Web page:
Employees of Dot Coms - Don't Quit Your Day Jobs...You Might Just Be Laid Off
It's both interesting and sad how stories sometimes come about. This one actually started off as a story about Melodypark, who, on September 12th of this year, officially announced their plans to solve online piracy. This announcement was initially made on September 9th at the Caltech/MIT Enterprise Forum. David Connelly, President and CEO of Melodypark, in a company press release even issued the statement "Melodypark will solve piracy issues and satisfy the consumer craving for free music while compensating all rights-holders. We have the luxury of learning from the mistakes of first and second generation online music companies and have, in turned, created a profitable business model, something currently doesn't exist in this market." Apparently, the business model wasn't too profitable, and technically, it still doesn't exist. You see, as I was preparing to write a story about Melodypark's solution to online piracy, which would indeed be a great breakthrough, I received an email from the company stating that it had ceased operations effective today, September 25th. While I am deeply saddened that this company has failed before it ever really got off the ground, I think it's a reality check for those of us in the "dot com business."
Certainly, it is a well known fact that Internet start-up companies are capable of making quick millions with the right idea and the right people and financing behind it. But it is also well known that many Internet companies are here today and gone tomorrow. Some of the more notable ones are discussed below.
Atomic Pop announced on September 12th that it had laid off almost all of its staff. Now, what's so incredible about this venture is that it was formed by Al Teller -- the former head of MCA Music, President of CBS Records, and CEO of Alliance Entertainment.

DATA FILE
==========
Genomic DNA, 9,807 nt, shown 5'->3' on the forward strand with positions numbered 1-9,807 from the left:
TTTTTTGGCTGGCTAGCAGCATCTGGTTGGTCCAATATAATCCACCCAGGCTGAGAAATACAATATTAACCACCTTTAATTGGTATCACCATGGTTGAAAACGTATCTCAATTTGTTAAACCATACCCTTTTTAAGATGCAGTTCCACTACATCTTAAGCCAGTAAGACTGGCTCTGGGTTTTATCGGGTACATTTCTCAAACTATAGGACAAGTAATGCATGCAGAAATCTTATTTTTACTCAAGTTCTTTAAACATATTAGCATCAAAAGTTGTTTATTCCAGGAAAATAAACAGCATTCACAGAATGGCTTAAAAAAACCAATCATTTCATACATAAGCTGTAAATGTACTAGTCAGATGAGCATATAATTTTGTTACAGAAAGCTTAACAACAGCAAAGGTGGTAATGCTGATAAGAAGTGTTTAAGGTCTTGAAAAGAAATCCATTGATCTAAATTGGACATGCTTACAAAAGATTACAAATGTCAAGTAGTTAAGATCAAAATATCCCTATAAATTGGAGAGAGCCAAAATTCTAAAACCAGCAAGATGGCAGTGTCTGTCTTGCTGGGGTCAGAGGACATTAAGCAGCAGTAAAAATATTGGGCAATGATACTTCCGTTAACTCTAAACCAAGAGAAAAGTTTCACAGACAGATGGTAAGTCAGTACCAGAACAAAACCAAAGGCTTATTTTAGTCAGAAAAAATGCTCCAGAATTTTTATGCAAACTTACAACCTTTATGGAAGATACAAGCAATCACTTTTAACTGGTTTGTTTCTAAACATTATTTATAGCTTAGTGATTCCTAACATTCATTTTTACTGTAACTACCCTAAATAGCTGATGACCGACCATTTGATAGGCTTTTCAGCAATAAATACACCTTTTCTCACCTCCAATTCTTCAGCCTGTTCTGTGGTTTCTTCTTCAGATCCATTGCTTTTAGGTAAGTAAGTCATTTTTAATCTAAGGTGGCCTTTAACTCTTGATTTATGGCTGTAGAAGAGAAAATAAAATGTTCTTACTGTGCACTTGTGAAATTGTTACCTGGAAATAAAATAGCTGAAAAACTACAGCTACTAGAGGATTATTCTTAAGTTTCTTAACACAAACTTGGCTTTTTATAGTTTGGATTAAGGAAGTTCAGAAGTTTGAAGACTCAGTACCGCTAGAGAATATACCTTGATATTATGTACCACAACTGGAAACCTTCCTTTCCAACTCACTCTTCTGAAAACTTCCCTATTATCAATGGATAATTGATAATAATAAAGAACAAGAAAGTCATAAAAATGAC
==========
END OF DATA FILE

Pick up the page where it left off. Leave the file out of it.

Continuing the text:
Psuedo.com, the self-described "interactive broadband entertainment network" closed its doors on September 19th. The company had been operating since 1994.
EZCD.com, which received $500,000 in funding from SITI-Sites in January 2000 ceased operations in August 2000.
Xenote.com, formed in 1999, ceased operations on September 22, 2000.
MP3DOM.com is asking for voluntary contributions to keep its site going.
And the last site I'll mention is Scour.com, which I'll assume is in response to the lawsuit filed against them by the RIAA, the MPAA, and the NMPA, recently dismissed 80% of their staff.
The moral of the story here is that while the Internet brings enormous potential, along with it comes great risk as well. There are talented people who work long hours to bring innovative ideas into fruition and make them profitable, but the Internet takes no prisoners. One interesting caveat in closure - indie sites are growing and flourishing, and those who are not seem to be holding steady.
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» MELODYPARK SOLVES ONLINE MUSIC "PIRACY" PROBLEM ONSTAGE AT CALTECH/MIT ENTERPRISE FORUM EVENT PRODUCED BY FIRSTLOOK.COM